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This activity shows how an ordinary ruler can measure human reaction time (RT). Learners will convert a standard ruler into a time ruler (relating time and distance) and measure each others RT. They will also calculate means and variances and the RT... (View More) required to accomplish a specific task. Additional resources and an extension to this activity are available. This resource is from PUMAS - Practical Uses of Math and Science - a collection of brief examples created by scientists and engineers showing how math and science topics taught in K-12 classes have real world applications. (View Less)

This article explores how statistics can be interpreted in different ways to yield different conclusions. It describes the outcome and discussion of two class activities. In the first, the results are interpreted to "show" that taking a group rather... (View More) than an individual perspective is ultimately beneficial to the individual. In the second, a variation is added "showing" that telling the truth is better that lying. This resource is from PUMAS - Practical Uses of Math and Science - a collection of brief examples created by scientists and engineers showing how math and science topics taught in K-12 classes have real world applications. (View Less)

This example explains how contour mapping teaches both estimation and spatial visualization skills. To have experience visualizing 3-dimensional fields from a 2-dimensional map helps students throughout their mathematical career. This resource is... (View More) from PUMAS - Practical Uses of Math and Science - a collection of brief examples created by scientists and engineers showing how math and science topics taught in K-12 classes have real world applications. (View Less)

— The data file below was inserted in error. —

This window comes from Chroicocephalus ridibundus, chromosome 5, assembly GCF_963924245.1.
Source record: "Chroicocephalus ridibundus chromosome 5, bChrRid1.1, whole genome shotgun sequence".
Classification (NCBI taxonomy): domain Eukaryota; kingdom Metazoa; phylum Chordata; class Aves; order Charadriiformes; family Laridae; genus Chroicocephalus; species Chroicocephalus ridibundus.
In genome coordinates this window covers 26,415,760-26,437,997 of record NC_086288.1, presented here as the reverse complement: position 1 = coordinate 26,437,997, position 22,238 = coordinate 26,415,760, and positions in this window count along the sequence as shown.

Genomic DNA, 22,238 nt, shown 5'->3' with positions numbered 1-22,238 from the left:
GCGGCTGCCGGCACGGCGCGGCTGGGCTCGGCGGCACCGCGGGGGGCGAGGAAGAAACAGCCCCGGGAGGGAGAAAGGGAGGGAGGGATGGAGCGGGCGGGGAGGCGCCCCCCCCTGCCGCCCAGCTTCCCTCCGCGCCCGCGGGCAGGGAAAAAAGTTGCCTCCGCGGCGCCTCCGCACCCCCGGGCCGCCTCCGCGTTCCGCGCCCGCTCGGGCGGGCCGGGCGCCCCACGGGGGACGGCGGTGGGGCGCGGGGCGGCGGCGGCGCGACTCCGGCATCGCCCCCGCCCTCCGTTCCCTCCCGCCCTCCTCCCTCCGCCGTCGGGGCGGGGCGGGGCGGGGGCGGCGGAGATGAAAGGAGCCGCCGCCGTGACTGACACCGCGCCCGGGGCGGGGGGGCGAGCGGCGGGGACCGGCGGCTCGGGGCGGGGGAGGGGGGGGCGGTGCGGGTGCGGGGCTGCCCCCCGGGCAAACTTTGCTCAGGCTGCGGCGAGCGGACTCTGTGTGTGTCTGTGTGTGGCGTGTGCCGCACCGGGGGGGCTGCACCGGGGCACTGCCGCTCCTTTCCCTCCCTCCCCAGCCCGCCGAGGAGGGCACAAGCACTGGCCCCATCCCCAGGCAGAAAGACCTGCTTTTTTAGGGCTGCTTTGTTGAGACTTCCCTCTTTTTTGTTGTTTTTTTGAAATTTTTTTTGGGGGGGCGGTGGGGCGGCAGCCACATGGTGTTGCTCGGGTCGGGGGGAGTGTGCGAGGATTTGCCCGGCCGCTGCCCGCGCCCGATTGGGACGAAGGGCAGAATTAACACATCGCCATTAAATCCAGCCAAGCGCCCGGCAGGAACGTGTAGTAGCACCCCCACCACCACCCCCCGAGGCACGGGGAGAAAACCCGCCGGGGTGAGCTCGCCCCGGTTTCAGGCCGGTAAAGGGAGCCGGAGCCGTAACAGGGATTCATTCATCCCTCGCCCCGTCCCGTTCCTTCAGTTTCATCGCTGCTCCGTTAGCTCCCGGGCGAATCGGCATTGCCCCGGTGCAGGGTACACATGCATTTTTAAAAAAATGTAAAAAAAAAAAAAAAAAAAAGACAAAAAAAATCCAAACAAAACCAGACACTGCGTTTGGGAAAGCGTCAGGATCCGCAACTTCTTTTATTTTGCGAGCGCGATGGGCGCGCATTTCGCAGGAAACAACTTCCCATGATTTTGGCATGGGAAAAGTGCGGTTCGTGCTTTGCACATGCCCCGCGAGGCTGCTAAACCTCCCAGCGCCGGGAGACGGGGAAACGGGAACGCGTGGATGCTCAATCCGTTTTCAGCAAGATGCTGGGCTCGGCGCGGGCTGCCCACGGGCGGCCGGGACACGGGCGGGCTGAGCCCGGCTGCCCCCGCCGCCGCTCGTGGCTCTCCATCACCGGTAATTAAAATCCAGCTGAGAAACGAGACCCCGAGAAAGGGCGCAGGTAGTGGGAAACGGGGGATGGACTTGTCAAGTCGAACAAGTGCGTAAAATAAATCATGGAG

Logarithms are very handy when dealing with numbers at different scales but they are also useful helping us average measurements of physical phenomena that have nonlinear behavior. In this example, students learn about cloud albedo and calculating... (View More) cloud optical depth. This resource is from PUMAS - Practical Uses of Math and Science - a collection of brief examples created by scientists and engineers showing how math and science topics taught in K-12 classes have real world applications. (View Less)

Atmospheric scientists use computer models to forecast the position of a moving volcanic cloud, and remote sensing can identify its components, including gases and aerosols. This resource provides ideas for classroom investigation of these topics,... (View More) and directions for a demonstration of light scattering by aerosols. The lesson ideas are from PUMAS - Practical Uses of Math and Science - a collection of brief examples created by scientists and engineers showing how math and science topics taught in K-12 classes have real world applications. (View Less)

This is a wallsheet that contains 11 activities relating to Mars. Learners could investigate: how far away is Mars, why does Mars have craters, water on Mars, Mars' minerals, how high the mountains are on Mars, and are invited to create a martian... (View More) calendar and travel guide. (View Less)

This is a lesson about our Sun. Learners will read a page of information about our Sun and answer questions in an accompanying worksheet. This activity is from the Stanford Solar Center's All About the Sun: Sun and Stars activity guide for Grades... (View More) 2-4 and can also accompany the Stanford Solar Center's Build Your Own Spectroscope activity. (View Less)

In this self-guided lesson, students read and learn about the history of Earth imaging and the Landsat satellite. They develop interpretation skills as they play a game that involves inferring the subjects of various Landsat images.

This is a student reading about the different types of spectra: continuous, absorption, and emission. Learners will read about the differences between each and see graphical representations of each. This activity is from the Stanford Solar Center's... (View More) All About the Sun: Sun and Stars activity guide for Grades 5-8 and can also accompany the Stanford Solar Center's Build Your Own Spectroscope activity. (View Less)

This is a lesson about elemental abundance in solar wind. Learners will count elements extracted from a simulated sample and learn how the extraction of atoms from the Genesis samples help scientists have a better understanding of the abundances of... (View More) elements from the solar wind. The hands-on experience helps students to discover that the elemental abundances from the sun can be used as a baseline to compare with the diverse bodies of our solar system. (View Less)